There you go. A side effect that sucks is that the pain manifests physically with annoying gastro issues, which I also know you understand.

    Liked by 1 person

    1. Thank you, Judy! It’s hard, but ever since I determined not to ignore emotions, I’ve felt better in some ways, and not in others. I mean…feeling negative emotions is hard, but it’s better than suppressing them.

      I totally understand the numbing aspect. Sometimes, I throw in the towel and revert to numbing through drinking, in particular, but not as much as in the past.

      Whenever I discuss this, I’m reminded how similar our paths are. For you, it’s visual art and music, and for me, writing 🙂

      I honestly think what I said in last week’s Notes about living through trauma that past few years is the reason we’ve all fallen back on some unhealthy coping mechanisms. It’s much easier than slowing down and doing what we’ve learned is better.

      Sending you and everyone else a bit of grace, light, and love ❤

      Liked by 1 person

      1. Yes, I can see it! I’d like to give a whole wheelbarrow full to my parents and relatives of their generation. My teenager teases me about using the word “upset” rather than mad or sad, but upset was the full range allowed then! Working on it.

        Liked by 1 person

  10. Working out and listening to music are two of my ‘go to’ ways of getting my emotions out both positive and negative! We have a lot of dance parties at my house which is fun and good for my health.
    You mentioned Will Smith’s anger and I think he was ashamed at being caught laughing at the joke and then he overreacted to prove to his wife he was on her side. It must be hard to be under the microscope all the time.

    Liked by 1 person

    1. Music and dancing are actual ways “experts” suggest to relieve anxiety! It keeps everything light.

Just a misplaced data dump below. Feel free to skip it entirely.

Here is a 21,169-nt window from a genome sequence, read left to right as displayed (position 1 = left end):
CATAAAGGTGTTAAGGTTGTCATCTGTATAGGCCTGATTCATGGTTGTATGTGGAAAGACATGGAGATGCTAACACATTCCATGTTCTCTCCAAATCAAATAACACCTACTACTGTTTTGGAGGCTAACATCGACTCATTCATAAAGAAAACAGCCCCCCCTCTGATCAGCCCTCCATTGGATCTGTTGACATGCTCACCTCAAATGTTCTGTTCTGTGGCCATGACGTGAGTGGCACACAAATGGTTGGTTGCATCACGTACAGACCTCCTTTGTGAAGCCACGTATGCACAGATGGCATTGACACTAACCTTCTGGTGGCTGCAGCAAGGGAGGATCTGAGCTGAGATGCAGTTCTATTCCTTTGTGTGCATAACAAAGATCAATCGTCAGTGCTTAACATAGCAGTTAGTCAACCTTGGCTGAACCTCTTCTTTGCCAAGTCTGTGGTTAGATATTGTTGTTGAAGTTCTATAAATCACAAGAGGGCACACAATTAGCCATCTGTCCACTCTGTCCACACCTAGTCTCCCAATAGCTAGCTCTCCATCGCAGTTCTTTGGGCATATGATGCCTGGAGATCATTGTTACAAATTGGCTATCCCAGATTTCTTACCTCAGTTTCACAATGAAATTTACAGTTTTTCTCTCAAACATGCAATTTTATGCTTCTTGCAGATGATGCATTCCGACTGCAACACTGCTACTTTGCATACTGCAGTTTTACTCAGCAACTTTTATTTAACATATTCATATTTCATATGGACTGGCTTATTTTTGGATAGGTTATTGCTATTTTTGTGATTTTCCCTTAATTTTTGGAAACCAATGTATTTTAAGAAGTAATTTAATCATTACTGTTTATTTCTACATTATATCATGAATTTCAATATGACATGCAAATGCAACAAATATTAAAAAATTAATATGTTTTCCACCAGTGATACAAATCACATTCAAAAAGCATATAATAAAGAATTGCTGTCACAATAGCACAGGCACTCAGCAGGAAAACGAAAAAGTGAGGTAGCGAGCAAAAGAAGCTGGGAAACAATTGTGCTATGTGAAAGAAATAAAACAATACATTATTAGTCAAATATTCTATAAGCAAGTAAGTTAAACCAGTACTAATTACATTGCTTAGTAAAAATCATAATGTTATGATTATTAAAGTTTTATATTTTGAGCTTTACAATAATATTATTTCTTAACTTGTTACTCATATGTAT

le sigh on Smith. My answer is so much longer than this box. Did you say you read his book? I think it’s what you said and so much more.

      Liked by 1 person

      1. Definitely, try to keep things light and it helps.
        Yes, at your suggestion I listened to the audiobook. I agree it’s more than my analysis but I pared it down for typing on a device. Definitely a lot to unpack with his behavior and it goes back to guilt from his childhood but in the moment, I think it was related to knowing he shouldn’t have laughed.

        Liked by 1 person

  11. Very good advice.

    I encourage everyone to do the difficult inner work to heal, to practice speaking kindly to ourselves, and to suspend judgment of ourselves while going through difficult situations that are emotionally triggering.

    If using exercise, I advise using caution in the quantity of exercise one does, because it can quickly spiral into other issues. I’ve written about it here: confessions-of-a-former-anorexic and here: do-we-need-to-floor-our-gas-pedal-all-the-time-consciously-uncoupling-from-the-grind-culture These are cautionary posts of what can happen when emotions aren’t properly dealt with, and when overwork or too much exercise is used as a method of dealing with or avoiding life problems.

    Learning new tools is very challenging because the old ways have such a powerful grip on our minds that it is difficult to uncouple from them. It is doable, with conscious effort!

    Liked by 2 people